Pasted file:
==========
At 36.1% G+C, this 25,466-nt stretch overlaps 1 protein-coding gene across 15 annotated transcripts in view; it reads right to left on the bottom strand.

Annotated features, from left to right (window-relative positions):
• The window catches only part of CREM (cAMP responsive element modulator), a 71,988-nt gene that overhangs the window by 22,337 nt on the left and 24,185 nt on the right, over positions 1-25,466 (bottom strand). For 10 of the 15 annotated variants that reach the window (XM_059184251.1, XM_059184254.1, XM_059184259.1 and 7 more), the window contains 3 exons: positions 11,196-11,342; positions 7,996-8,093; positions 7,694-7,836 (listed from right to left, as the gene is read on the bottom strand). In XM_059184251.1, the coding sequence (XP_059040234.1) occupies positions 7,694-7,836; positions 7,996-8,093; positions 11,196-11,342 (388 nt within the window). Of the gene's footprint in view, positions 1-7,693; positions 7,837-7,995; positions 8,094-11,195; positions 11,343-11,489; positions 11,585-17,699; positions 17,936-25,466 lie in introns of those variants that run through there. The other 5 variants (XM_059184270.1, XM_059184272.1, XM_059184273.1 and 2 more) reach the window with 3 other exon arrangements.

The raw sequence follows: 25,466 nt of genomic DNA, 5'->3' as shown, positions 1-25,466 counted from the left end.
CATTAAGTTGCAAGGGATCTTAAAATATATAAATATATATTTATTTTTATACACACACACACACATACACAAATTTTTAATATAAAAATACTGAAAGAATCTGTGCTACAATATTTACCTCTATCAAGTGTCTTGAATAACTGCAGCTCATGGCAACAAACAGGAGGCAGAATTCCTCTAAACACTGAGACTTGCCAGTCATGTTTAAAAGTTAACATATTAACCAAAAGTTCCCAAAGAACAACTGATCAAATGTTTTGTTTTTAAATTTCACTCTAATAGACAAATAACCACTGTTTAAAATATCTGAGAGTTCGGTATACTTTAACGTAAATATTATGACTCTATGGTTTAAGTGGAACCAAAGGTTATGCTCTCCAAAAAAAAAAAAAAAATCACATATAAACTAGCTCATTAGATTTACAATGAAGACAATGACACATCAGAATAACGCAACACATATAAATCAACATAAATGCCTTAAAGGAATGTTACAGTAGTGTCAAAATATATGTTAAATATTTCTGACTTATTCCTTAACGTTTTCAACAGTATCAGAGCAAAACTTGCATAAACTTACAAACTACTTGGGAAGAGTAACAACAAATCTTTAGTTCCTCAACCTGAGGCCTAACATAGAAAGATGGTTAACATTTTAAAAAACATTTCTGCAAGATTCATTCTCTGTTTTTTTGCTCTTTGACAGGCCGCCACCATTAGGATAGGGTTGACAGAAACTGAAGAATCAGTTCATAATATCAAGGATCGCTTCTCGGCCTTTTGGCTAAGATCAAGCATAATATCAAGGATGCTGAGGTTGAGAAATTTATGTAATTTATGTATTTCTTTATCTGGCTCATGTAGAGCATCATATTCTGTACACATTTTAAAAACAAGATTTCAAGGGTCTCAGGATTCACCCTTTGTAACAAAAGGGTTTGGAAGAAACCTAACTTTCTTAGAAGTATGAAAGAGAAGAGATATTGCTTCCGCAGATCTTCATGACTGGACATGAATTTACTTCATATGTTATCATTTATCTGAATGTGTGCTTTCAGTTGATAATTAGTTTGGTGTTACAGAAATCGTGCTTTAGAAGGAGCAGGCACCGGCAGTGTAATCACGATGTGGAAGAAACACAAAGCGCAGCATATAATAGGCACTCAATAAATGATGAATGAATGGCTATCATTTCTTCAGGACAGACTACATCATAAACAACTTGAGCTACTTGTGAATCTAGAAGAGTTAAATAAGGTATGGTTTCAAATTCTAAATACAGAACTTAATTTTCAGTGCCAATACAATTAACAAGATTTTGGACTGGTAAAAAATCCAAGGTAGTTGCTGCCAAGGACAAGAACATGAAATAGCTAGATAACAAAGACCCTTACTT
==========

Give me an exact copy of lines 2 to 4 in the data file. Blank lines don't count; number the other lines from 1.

Annotated features, from left to right (window-relative positions):
• The window catches only part of CREM (cAMP responsive element modulator), a 71,988-nt gene that overhangs the window by 22,337 nt on the left and 24,185 nt on the right, over positions 1-25,466 (bottom strand). For 10 of the 15 annotated variants that reach the window (XM_059184251.1, XM_059184254.1, XM_059184259.1 and 7 more), the window contains 3 exons: positions 11,196-11,342; positions 7,996-8,093; positions 7,694-7,836 (listed from right to left, as the gene is read on the bottom strand). In XM_059184251.1, the coding sequence (XP_059040234.1) occupies positions 7,694-7,836; positions 7,996-8,093; positions 11,196-11,342 (388 nt within the window). Of the gene's footprint in view, positions 1-7,693; positions 7,837-7,995; positions 8,094-11,195; positions 11,343-11,489; positions 11,585-17,699; positions 17,936-25,466 lie in introns of those variants that run through there. The other 5 variants (XM_059184270.1, XM_059184272.1, XM_059184273.1 and 2 more) reach the window with 3 other exon arrangements.

The raw sequence follows: 25,466 nt of genomic DNA, 5'->3' as shown, positions 1-25,466 counted from the left end.